Marine debris


Within the marine environment, marine debris is sourced from both the land (rubbish flushed out to sea; see further detail on coastal pollution in the Coasts report) and marine industries (loss of equipment, often from fishing operations). Although marine debris can be found in all areas of the marine environment in the Australian EEZ (see Box MAR4), northern Australia is especially vulnerable because of the proximity of intensive fishing operations (including international operations) to the north of Australia, regional difficulties in surveillance and enforcement, and ocean circulation and wind patterns that appear to promote accumulation of floating debris (Kiessling 2003).

Entanglement of marine animals in debris can cause restricted mobility, drowning, starvation, smothering, wounding and amputation of limbs—all of which can result in death. One of the major threats to marine wildlife through entanglement is ghost nets. These are fishing nets that drift through the ocean unattended for years or even decades, ‘ghost fishing’ and entangling and killing commercially valuable or threatened species (Laist 1987, 1997, Macfayden et al. 2009). To date, more than 13,000 nets have been removed from beaches and estuaries by organisations such as GhostNets Australia. Surveys of ghost nets in the northern Australian region found that, of the approximately 50 per cent that could be identified, only 4 per cent originated from Australian fisheries (Gunn et al. 2010).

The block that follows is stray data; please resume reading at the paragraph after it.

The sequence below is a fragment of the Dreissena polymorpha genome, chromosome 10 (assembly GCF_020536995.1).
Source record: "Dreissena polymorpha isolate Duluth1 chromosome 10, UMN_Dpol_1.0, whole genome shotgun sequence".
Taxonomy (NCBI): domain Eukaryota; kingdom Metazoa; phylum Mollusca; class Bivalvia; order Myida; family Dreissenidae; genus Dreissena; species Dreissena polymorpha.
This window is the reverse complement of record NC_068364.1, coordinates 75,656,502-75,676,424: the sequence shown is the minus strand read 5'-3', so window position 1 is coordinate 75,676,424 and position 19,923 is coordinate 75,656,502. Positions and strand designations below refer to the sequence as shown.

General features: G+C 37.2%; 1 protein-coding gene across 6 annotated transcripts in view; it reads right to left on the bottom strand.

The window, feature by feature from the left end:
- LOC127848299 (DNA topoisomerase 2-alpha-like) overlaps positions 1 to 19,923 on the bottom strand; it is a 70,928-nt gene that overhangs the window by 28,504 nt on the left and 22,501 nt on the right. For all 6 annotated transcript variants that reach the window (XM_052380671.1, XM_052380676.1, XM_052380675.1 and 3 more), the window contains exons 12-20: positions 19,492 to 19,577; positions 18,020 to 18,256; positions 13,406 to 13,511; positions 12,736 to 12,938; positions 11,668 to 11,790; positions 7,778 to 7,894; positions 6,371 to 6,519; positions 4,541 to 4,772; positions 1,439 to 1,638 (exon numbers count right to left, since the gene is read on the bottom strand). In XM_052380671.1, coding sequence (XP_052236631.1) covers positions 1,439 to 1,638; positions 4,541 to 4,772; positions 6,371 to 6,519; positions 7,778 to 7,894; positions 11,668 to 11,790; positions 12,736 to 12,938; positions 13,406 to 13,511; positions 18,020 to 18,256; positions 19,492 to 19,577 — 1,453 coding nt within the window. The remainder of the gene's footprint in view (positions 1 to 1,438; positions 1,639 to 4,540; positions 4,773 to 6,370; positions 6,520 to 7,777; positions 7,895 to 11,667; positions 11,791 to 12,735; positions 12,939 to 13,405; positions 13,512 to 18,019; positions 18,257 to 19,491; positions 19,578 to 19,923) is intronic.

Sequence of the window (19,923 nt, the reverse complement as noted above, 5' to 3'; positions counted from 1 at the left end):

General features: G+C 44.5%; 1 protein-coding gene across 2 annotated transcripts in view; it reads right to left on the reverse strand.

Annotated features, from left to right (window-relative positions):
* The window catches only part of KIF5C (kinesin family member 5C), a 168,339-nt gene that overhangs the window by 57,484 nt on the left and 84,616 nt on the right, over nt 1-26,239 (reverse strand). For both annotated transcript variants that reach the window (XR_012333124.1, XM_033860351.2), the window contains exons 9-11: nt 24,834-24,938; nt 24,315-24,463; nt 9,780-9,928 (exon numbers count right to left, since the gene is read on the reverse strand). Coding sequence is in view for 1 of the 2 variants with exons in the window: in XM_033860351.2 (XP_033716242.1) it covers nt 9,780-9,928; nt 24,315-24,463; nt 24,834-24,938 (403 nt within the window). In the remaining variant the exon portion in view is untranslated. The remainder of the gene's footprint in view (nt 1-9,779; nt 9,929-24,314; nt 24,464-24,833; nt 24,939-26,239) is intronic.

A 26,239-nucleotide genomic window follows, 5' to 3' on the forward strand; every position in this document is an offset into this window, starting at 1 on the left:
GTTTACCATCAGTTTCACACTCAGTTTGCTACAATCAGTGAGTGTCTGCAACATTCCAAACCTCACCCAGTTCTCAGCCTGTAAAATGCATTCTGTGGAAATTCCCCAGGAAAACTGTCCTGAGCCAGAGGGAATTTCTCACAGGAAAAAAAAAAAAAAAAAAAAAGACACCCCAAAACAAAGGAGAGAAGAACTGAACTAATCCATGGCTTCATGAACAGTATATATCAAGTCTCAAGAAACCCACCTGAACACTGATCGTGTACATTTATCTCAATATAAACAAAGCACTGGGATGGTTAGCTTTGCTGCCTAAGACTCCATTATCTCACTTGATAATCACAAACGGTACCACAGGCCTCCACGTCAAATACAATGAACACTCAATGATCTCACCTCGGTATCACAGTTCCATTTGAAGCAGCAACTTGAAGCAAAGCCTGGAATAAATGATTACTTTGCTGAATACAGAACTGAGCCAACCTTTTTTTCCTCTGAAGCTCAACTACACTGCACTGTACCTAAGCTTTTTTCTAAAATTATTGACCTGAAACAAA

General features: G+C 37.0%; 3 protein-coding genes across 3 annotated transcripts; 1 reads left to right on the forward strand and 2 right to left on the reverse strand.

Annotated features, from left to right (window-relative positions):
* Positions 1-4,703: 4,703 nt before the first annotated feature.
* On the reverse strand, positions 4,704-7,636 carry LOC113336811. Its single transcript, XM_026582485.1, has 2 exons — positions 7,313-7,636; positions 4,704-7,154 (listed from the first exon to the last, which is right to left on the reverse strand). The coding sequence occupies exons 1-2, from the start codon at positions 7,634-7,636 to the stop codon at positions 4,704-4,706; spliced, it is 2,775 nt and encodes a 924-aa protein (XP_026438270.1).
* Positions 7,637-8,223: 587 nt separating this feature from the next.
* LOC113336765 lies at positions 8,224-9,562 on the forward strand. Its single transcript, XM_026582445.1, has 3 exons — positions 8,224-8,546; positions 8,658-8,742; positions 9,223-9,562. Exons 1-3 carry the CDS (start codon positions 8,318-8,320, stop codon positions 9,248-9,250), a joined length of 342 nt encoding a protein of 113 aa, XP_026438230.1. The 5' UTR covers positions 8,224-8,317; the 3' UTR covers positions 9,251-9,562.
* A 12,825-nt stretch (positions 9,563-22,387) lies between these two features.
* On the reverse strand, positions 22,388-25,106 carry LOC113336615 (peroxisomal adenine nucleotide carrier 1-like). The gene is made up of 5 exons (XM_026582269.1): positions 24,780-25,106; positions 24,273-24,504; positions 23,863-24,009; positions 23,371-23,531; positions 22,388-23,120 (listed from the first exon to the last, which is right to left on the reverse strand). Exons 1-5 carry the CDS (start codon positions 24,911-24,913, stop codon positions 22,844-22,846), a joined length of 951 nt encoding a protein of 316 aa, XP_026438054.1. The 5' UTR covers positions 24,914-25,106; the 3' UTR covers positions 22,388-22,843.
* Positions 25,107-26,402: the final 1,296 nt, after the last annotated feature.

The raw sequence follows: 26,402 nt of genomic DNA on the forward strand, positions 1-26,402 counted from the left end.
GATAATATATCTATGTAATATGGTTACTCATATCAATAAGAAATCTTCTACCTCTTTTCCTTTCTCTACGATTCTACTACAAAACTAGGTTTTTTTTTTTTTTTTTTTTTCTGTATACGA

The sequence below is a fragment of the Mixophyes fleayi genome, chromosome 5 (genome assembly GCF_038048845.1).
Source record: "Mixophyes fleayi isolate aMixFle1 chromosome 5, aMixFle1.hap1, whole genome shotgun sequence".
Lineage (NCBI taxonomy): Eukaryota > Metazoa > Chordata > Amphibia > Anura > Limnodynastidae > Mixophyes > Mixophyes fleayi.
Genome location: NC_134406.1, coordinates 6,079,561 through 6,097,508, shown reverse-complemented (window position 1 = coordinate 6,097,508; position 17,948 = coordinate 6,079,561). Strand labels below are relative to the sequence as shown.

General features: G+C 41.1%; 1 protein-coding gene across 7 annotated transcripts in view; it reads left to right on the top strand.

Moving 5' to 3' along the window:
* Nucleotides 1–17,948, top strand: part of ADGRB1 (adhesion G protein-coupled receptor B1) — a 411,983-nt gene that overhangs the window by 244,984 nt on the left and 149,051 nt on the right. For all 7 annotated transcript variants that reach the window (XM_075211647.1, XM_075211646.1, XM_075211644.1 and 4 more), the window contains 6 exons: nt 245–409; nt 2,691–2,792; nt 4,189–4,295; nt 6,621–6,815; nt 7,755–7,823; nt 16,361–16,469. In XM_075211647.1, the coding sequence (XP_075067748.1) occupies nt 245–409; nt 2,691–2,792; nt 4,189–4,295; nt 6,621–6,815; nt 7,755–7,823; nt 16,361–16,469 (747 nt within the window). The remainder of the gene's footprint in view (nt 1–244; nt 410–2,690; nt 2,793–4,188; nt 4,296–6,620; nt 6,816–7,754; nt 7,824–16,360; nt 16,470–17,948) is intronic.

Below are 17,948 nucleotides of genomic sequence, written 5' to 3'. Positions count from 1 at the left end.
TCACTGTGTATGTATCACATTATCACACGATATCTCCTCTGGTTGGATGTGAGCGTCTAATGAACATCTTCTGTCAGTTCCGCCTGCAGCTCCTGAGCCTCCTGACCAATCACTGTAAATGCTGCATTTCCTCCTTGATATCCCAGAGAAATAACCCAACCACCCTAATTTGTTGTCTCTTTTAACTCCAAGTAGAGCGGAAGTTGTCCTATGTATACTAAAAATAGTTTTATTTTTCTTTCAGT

Floating plastics are also a major threat because they are resistant to breakdown, and thus persist and accumulate in the marine environment. Many are ingested by marine animals, and remain in the stomach and accumulate, eventually causing starvation. Plastics are also a potential source of toxic chemicals (Lavers et al. 2014). These chemicals, once leached out of the ingested material and transferred into the blood and tissues of individuals, may cause sublethal health effects in wildlife, even at very low contamination levels (Tanaka et al. 2013). Marine life as small as plankton is affected by debris in the form of ‘microplastics’ (less than 5 millimetres in diameter), which are a widespread and ubiquitous contaminant of marine ecosystems across the globe. This form of marine debris has been reported as causing decreased feeding because of ingestion, and reduced mobility because of adherence to the external carapace and appendages of exposed zooplankton (Cole et al. 2013). Microplastics have also been linked to the degradation of molecular, cellular, physiological and, ultimately, ecological processes within the marine environment (Browne et al. 2015).

Data on the distribution of debris at sea are scarce, largely because of the expense of collecting these data, which requires use of aircraft or vessels. Some progress has been made in predicting the distribution of marine debris at sea (see Wilcox et al. 2013, 2015; Eriksen et al. 2014), which was surveyed for the first time in Australian waters in 2013 (Hardesty et al. 2014).